Unfair and Partial

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Luc Gnago / Reuters

Bensouda visits the Ivory Coast in July as her office builds a case against the country's former President Laurent Gbagbo.

On Sept. 5 the Kenyan parliament approved a motion to leave the International Criminal Court (ICC), a move obviously timed to coincide with the then pending commencement of the trial in the Hague of Kenya's Deputy President William Ruto. The motion, which is expected to be followed by a bill that could become law within the next few weeks, reflects mounting anger across Africa that the ICC is targeting African suspects ahead of those in other parts of the world, and could well lead to other countries abandoning the court. In May, the African Union celebrated its 50th anniversary. At the end of the three-day summit held in Addis Ababa, members publicly accused the ICC of being racist. A.U. chairman Hailemariam Desalegn, Ethiopia's Prime Minister, said: "The intention was to avoid any kind of impunity, but now the process has degenerated into some kind of race hunting. We object to that."

When the court opened its doors in July 2002, it was welcomed enthusiastically by many African nations for its promise of justice for a continent blighted by a long history of exploitation and brutality. Africans were delighted to finally have a venue in which dictators and tyrants could face justice. Of the 122 countries that are state parties to the treaty that established the court, 34 are African.

Today, however, it is a matter of great dismay to many Africans that every single defendant indicted by the court — 30 to date — is from Africa. That figure shows that the court is targeting Africa. The oft-heard response is that most of these cases were referred to the ICC by their own countries: this ignores the political motivation behind many of these referrals — often a new President trying to remove an opponent from the scene permanently. (Other cases before the court involve Sudanese indictees and are there because the U.N. Security Council voted in 2005 to refer the Darfur crisis to the ICC.)

Defenders of the court conveniently ignore the political, economic and military realities of the world in which the court operates — specifically, who controls the global opinion-forming process that ultimately determines who is indicted and whose actions can be condoned behind the fig leaf of "humanitarian intervention." There is an unspoken truth about international criminal law as currently practiced; namely, that certain individuals from certain powerful or strategically important countries will never find themselves indicted before an international tribunal. The former British Foreign Secretary, the late Robin Cook, made that brazenly clear when, shortly after the U.K. became a signatory to the treaty that established the ICC, he said: "If I may say so, this is not a court set up to bring to book Prime Ministers of the United Kingdom or Presidents of the United States." It is almost as if the ICC has been charged with a new civilizing mission, the 21st century's version of the "white man's burden."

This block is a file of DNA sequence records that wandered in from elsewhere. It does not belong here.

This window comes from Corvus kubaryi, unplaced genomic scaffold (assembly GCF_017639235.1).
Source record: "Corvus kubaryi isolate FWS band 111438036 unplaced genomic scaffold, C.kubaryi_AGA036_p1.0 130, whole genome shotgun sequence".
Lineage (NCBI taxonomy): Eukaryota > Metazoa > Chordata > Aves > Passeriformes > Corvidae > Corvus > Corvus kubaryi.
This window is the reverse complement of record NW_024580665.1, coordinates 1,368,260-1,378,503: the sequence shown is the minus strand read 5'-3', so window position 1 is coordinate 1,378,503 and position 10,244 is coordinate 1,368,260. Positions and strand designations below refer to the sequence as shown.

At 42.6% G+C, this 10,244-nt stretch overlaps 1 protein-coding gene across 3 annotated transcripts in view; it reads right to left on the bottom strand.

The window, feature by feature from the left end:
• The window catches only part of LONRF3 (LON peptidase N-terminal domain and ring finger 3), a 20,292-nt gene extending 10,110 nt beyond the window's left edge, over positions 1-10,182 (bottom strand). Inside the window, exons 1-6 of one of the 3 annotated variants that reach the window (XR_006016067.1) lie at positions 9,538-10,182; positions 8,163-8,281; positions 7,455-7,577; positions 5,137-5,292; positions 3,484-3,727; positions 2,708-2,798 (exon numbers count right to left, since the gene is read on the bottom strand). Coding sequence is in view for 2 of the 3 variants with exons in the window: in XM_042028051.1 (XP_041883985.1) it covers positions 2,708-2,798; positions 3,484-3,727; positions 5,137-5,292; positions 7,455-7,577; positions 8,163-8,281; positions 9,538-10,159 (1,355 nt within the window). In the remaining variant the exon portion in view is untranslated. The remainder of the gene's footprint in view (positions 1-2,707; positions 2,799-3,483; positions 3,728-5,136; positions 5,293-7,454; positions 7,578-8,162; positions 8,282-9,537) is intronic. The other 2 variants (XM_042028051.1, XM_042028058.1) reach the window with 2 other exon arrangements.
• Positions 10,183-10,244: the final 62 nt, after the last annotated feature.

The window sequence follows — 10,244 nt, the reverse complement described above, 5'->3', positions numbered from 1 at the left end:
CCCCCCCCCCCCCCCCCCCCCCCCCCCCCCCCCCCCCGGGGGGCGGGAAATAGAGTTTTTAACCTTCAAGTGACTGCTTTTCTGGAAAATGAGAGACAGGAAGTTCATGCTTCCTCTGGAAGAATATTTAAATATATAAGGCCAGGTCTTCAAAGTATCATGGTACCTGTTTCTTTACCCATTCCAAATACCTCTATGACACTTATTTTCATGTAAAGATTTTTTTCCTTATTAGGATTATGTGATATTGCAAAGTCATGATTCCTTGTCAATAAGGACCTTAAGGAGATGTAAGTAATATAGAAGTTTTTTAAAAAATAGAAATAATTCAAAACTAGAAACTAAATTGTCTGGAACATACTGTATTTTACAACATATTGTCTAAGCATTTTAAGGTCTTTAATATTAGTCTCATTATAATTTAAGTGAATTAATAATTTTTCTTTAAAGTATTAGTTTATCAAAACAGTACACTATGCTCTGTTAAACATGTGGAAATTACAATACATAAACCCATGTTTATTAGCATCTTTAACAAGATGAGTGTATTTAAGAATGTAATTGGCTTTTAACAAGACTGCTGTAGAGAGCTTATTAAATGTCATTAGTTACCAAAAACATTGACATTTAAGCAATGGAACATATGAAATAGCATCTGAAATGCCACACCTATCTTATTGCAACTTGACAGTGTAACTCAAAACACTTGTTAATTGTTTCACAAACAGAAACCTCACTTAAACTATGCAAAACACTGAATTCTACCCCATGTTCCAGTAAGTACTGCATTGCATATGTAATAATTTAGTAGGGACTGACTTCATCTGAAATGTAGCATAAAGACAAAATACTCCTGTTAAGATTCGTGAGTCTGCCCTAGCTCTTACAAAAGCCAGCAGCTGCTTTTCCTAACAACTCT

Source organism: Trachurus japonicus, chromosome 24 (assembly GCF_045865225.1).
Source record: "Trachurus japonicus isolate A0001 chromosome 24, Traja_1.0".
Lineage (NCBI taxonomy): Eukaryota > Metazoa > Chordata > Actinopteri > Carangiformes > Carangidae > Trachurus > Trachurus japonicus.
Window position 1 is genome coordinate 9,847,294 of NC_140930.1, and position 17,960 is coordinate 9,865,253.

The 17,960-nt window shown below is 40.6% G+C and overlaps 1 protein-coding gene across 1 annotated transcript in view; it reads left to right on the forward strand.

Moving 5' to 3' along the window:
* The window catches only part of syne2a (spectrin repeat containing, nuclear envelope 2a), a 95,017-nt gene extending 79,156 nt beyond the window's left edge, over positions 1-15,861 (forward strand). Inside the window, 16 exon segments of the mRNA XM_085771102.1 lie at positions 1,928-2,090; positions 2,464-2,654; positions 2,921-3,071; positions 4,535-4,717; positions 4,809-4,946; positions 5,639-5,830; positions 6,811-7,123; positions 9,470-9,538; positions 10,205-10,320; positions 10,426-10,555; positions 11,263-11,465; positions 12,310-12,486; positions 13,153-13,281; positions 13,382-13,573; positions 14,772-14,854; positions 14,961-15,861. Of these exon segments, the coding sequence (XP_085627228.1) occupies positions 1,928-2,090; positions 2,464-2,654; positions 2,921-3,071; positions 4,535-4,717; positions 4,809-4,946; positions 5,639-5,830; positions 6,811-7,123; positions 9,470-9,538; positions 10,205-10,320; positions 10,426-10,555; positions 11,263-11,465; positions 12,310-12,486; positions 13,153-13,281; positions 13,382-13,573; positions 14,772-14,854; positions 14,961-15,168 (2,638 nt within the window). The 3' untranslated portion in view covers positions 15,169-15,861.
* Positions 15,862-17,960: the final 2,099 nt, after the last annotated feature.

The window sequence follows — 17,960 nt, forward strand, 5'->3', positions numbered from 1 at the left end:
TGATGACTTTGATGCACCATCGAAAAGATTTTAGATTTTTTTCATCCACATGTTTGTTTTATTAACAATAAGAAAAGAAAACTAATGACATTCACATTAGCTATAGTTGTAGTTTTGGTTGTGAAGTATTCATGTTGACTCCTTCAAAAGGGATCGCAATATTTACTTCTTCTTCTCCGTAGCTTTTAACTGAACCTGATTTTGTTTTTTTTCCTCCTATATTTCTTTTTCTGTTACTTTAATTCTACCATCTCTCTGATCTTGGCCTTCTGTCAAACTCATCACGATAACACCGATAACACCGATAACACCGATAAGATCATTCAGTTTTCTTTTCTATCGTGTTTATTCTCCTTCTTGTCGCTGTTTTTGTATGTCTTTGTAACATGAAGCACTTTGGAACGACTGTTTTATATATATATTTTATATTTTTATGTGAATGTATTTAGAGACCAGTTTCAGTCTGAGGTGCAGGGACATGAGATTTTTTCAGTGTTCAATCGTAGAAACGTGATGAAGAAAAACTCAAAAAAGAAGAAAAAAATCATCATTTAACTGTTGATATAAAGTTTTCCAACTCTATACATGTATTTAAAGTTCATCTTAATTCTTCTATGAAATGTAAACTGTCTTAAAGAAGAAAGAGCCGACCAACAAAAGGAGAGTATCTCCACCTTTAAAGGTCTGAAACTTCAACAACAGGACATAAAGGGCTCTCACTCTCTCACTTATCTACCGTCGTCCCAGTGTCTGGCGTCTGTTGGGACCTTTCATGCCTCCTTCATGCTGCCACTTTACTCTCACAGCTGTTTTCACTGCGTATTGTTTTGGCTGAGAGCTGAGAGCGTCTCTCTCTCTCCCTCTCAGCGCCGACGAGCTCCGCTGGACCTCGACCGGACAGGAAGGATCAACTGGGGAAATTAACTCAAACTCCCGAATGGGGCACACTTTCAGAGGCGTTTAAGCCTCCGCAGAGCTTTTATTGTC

The disenchantment of many Africans has not been assuaged by the appointment in June 2012 of Fatou Bensouda, a Gambian, as chief prosecutor at the court. Many see her appointment as a crude response to the accusation that the court is racist in its targeting of Africans. Defenders of the ICC now routinely respond to charges of racism by saying, "Well, look, the prosecutor is African" — as if that absolves the court of its obligation to seek justice with an even hand. Bensouda has yet to find a single crime committed by a great white, northern power against people of color that is worthy of prosecution at the ICC.

If African nations do choose to turn their backs on the ICC, however, they will be morally obligated to establish their own court with a robust enough apparatus to ensure that fair and equal justice is meted out to those who commit crimes against their fellow Africans. Continued economic growth on the continent requires development of and investment in a robust system of justice at all levels to bring to account all those guilty of war crimes and crimes against humanity, starting with heads of state.

I was always led to believe that whether you are princess or prostitute, the President of the U.S. or the President of Liberia, the law is above you. When the ICC starts to observe that principle, it will truly become a court for Africa, and the world.

Griffiths, a British lawyer, defended former Liberian President Charles Taylor at the ICC